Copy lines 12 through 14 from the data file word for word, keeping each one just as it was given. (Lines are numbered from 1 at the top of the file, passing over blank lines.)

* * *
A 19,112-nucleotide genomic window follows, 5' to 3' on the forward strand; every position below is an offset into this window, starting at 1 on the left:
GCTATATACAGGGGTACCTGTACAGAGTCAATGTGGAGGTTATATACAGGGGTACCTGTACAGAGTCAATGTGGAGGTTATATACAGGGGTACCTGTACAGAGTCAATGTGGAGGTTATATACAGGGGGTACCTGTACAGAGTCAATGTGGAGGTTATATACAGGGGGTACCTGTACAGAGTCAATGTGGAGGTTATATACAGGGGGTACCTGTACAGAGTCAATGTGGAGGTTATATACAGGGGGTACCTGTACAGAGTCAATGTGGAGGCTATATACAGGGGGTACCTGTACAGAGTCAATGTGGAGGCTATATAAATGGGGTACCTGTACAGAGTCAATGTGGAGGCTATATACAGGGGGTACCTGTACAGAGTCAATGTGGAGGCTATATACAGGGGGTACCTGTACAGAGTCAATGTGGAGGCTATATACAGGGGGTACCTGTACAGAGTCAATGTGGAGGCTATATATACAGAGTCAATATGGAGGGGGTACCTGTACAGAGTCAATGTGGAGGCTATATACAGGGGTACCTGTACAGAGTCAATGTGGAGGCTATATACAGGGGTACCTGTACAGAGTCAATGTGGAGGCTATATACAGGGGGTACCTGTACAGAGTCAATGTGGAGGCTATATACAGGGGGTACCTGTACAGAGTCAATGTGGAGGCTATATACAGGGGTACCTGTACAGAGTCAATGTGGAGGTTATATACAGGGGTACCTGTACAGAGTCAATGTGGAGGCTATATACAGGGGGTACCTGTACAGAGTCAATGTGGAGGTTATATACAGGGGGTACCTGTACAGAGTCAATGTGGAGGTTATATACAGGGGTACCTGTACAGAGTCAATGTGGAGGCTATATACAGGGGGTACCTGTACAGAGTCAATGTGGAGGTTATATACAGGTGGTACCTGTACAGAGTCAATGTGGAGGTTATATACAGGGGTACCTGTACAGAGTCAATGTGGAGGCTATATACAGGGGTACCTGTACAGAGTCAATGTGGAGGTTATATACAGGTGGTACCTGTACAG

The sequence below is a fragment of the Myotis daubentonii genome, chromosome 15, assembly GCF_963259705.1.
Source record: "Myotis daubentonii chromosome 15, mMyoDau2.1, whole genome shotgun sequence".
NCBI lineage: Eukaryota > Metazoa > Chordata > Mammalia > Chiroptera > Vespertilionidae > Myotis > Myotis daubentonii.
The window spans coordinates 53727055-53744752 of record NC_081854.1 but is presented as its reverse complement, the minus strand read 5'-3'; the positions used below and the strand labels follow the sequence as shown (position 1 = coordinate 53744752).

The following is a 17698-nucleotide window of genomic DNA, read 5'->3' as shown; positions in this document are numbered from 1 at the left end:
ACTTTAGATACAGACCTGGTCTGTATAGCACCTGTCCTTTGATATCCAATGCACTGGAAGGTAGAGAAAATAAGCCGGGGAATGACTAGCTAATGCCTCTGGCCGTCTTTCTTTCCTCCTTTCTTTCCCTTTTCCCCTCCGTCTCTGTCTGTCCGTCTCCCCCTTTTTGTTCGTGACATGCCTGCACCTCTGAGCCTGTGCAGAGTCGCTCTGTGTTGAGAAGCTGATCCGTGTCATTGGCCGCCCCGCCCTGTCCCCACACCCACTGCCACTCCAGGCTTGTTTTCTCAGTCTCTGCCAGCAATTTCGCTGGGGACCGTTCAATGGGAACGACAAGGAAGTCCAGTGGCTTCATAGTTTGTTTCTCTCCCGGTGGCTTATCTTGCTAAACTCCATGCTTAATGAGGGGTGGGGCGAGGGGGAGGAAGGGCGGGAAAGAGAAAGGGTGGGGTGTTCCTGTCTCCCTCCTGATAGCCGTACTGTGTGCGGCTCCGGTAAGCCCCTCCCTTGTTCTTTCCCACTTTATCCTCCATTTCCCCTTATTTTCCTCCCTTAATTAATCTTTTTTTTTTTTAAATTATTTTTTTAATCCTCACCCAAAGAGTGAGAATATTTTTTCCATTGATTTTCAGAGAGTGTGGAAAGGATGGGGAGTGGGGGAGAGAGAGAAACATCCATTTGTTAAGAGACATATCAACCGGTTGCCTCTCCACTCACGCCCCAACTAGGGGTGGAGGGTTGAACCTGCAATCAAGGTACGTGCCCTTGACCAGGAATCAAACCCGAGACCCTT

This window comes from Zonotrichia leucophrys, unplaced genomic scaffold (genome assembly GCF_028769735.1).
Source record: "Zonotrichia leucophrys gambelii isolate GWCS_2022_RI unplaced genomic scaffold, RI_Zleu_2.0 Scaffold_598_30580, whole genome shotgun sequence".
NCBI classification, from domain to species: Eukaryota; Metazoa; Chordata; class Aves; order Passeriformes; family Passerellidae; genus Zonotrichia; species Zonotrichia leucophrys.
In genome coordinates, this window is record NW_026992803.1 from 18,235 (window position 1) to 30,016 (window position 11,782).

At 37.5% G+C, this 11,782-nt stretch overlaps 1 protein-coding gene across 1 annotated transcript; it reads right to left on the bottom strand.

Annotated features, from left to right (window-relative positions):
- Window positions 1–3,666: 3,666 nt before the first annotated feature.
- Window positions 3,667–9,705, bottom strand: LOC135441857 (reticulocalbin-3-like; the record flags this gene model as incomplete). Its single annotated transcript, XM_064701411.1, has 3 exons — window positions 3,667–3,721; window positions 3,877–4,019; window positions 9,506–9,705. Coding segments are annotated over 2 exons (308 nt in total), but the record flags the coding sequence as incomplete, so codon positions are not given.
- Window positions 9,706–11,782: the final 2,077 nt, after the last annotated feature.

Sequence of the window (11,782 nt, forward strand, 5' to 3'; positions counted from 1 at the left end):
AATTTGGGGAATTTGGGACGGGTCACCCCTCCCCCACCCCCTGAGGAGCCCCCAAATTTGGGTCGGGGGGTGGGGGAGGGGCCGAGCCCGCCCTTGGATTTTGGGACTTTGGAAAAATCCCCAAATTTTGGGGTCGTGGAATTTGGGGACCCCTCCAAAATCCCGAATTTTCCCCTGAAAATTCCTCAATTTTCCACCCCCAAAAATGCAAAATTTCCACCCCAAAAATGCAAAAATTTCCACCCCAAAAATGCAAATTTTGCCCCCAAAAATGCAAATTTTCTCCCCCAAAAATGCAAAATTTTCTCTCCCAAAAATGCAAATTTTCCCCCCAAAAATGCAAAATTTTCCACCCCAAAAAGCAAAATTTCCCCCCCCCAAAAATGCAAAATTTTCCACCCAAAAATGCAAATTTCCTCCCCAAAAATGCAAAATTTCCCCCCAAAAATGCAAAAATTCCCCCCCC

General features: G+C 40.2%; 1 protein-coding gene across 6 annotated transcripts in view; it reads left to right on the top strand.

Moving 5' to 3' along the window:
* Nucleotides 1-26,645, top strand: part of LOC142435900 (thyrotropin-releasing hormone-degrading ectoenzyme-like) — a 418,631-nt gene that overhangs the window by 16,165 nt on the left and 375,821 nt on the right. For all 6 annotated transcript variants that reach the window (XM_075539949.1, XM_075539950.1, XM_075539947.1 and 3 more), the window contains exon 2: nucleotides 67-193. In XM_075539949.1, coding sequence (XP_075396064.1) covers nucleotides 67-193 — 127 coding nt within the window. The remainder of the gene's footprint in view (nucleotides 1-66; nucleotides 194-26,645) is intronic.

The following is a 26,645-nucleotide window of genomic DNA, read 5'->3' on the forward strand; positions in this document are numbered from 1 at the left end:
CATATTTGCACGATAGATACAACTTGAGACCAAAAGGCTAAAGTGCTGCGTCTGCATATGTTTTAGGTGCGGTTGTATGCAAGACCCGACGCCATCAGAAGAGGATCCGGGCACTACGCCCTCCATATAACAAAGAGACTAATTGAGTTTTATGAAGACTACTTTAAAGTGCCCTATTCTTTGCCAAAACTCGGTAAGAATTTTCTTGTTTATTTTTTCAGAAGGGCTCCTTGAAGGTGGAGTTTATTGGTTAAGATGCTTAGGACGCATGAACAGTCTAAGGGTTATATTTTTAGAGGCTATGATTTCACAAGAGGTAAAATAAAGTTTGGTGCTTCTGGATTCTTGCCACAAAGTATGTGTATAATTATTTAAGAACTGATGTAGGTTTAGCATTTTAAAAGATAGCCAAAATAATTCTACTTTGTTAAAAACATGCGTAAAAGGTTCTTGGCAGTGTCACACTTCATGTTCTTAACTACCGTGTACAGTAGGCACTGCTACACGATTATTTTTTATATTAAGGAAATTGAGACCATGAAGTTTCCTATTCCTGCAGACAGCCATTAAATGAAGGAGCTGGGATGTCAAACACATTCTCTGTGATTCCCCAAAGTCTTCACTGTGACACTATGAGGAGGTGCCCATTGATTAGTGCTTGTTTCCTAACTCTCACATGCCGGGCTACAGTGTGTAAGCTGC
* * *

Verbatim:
In genome coordinates, this window is record NW_026992803.1 from 18,235 (window position 1) to 30,016 (window position 11,782).

At 37.5% G+C, this 11,782-nt stretch overlaps 1 protein-coding gene across 1 annotated transcript; it reads right to left on the bottom strand.

Annotated features, from left to right (window-relative positions):